Agile Software Development: Is It Dead or Can It Be Revived?

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Agile software development is a term that managers tend to love and developers increasingly tend to hate — so much so that more than a few folks have proclaimed agile to be “dead.”

But whether agile is really past its prime — let alone dead — remains an open question. Here’s some perspective on the state of agile software development, why some developers have come to believe it’s flawed, and how to make it better.

What Is Agile?

As you likely know if you’re well-versed in software development buzzwords, agile is an approach to software development that emphasizes incremental and continuous change. It’s the opposite of waterfall-style development, which involves releasing application updates in large chunks on an irregular basis.

The grand idea behind agile is that complex software projects run more efficiently when teams break them up into easily managed pieces. In addition, agile advocates argue that this method benefits users because application updates appear on a rolling basis — so instead of waiting months or years for a new release that introduces valuable features, customers get regular updates.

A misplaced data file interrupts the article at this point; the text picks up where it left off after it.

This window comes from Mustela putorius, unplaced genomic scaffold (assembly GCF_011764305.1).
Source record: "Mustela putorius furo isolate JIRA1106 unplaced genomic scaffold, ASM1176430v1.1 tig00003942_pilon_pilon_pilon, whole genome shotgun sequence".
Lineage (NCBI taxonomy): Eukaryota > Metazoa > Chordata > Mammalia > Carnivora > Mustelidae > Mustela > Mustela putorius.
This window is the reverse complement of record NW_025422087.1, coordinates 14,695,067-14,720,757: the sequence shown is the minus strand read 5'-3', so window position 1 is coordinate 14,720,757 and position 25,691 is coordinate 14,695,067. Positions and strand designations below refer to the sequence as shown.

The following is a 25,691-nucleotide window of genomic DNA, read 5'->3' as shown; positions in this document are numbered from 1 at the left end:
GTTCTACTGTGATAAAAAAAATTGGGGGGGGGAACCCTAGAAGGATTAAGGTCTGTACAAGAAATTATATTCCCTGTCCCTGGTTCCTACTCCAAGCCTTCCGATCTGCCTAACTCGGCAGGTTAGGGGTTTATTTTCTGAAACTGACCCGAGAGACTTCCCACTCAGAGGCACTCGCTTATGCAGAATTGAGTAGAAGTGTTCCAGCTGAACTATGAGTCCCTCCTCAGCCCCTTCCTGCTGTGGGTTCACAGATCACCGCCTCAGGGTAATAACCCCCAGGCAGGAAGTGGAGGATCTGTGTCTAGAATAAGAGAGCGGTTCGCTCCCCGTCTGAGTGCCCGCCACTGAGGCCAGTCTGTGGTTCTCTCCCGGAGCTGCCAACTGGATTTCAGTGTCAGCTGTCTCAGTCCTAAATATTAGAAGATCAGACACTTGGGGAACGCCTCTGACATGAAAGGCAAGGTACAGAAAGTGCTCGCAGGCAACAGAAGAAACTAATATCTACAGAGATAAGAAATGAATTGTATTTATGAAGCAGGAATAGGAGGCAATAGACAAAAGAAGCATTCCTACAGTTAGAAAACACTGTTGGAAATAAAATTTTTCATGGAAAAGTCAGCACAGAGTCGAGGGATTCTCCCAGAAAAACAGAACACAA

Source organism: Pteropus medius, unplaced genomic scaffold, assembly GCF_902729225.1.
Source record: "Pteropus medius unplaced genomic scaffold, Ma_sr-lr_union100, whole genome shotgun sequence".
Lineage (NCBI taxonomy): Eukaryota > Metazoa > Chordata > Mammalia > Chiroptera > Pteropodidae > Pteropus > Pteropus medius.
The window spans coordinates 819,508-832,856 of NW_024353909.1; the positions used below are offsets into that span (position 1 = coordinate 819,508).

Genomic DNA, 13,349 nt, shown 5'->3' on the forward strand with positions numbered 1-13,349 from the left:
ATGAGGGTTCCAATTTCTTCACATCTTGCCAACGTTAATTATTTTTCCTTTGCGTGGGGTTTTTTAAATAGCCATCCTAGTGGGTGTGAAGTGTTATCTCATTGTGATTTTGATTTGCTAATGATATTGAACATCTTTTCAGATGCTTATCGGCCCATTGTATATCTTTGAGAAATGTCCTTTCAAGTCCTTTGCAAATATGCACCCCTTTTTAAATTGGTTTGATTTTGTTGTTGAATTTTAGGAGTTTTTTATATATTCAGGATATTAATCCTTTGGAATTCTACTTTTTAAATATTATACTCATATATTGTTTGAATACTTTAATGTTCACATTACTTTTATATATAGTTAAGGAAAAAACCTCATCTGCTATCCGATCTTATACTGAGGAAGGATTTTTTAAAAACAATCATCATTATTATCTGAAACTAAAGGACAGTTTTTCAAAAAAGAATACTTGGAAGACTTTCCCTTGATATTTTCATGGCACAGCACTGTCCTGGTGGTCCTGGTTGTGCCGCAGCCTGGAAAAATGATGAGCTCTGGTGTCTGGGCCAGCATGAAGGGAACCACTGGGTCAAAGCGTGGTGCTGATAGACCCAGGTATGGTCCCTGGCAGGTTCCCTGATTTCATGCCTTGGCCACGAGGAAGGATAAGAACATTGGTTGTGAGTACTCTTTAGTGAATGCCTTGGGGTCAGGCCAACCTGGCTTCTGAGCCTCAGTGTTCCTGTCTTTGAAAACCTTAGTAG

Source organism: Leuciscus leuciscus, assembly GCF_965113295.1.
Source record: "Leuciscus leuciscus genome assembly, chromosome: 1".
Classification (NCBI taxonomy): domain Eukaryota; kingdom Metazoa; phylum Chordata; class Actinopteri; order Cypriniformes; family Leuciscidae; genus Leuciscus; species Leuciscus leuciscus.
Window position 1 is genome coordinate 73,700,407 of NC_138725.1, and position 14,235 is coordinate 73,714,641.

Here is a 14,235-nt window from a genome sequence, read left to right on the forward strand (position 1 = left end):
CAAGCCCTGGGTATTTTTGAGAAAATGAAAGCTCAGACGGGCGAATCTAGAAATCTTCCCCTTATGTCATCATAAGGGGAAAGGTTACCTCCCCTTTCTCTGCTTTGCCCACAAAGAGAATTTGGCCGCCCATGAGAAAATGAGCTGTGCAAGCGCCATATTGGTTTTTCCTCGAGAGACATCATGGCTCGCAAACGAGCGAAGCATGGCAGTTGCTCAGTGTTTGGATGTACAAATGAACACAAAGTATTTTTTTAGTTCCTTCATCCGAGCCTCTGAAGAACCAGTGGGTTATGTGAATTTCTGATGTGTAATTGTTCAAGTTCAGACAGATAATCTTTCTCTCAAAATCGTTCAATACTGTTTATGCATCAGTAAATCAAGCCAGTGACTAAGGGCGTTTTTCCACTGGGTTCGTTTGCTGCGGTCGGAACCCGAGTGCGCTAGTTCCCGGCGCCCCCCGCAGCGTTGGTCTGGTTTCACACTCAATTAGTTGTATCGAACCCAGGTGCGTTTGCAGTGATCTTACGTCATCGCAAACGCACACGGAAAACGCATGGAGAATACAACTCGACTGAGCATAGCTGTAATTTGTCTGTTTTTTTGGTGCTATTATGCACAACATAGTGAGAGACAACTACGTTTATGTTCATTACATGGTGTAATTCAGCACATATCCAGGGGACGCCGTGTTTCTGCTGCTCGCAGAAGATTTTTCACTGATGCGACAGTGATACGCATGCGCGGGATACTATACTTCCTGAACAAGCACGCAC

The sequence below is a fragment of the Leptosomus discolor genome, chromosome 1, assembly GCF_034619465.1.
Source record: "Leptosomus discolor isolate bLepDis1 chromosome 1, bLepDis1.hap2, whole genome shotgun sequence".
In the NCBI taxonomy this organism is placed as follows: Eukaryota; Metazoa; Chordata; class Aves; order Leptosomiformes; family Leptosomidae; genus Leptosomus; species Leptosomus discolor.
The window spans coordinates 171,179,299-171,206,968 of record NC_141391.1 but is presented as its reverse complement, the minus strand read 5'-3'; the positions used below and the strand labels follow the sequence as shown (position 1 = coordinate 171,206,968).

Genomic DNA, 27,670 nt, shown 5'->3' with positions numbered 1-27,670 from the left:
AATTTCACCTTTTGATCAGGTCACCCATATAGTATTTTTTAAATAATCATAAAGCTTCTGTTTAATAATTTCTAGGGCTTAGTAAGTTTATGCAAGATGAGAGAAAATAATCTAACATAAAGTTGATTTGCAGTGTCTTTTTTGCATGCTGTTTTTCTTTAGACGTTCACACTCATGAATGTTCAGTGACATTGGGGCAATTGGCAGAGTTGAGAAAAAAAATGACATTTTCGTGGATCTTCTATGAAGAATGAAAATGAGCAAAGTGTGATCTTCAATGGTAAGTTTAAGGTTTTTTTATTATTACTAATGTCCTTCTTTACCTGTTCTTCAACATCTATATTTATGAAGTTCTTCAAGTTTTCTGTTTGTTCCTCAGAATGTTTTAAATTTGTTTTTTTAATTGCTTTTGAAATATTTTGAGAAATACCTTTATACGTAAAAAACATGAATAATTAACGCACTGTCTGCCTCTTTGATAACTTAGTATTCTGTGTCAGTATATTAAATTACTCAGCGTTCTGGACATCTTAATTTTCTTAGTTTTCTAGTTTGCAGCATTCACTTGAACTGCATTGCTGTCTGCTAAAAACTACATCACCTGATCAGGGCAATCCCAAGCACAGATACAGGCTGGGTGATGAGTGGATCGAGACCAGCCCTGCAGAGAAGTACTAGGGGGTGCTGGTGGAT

The History and Present State of Agile

Agile started to become popular more than two decades ago when a group of developers introduced the Agile Manifesto, an articulation of agile software development practices and benefits.

Since then, agile has arguably been the single most influential software development trend of the twenty-first century. Agile serves as the foundation for other trendy practices, like DevOps. Anyone who doesn’t practice some form of agile development today — or at least claim to do so — is often seen as backwards.